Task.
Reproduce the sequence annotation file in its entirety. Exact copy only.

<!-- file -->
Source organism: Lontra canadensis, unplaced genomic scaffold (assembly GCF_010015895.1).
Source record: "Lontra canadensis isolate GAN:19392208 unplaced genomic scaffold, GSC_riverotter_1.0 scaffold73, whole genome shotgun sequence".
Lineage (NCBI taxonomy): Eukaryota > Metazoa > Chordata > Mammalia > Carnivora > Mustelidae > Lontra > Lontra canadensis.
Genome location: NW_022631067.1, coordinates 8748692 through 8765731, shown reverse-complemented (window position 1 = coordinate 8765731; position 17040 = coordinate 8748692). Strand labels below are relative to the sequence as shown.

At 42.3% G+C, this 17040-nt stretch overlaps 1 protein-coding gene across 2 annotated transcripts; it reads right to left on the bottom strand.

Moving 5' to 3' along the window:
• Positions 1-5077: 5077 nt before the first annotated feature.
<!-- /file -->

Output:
Source organism: Lontra canadensis, unplaced genomic scaffold (assembly GCF_010015895.1).
Source record: "Lontra canadensis isolate GAN:19392208 unplaced genomic scaffold, GSC_riverotter_1.0 scaffold73, whole genome shotgun sequence".
Lineage (NCBI taxonomy): Eukaryota > Metazoa > Chordata > Mammalia > Carnivora > Mustelidae > Lontra > Lontra canadensis.
Genome location: NW_022631067.1, coordinates 8748692 through 8765731, shown reverse-complemented (window position 1 = coordinate 8765731; position 17040 = coordinate 8748692). Strand labels below are relative to the sequence as shown.

At 42.3% G+C, this 17040-nt stretch overlaps 1 protein-coding gene across 2 annotated transcripts; it reads right to left on the bottom strand.

Moving 5' to 3' along the window:
• Positions 1-5077: 5077 nt before the first annotated feature.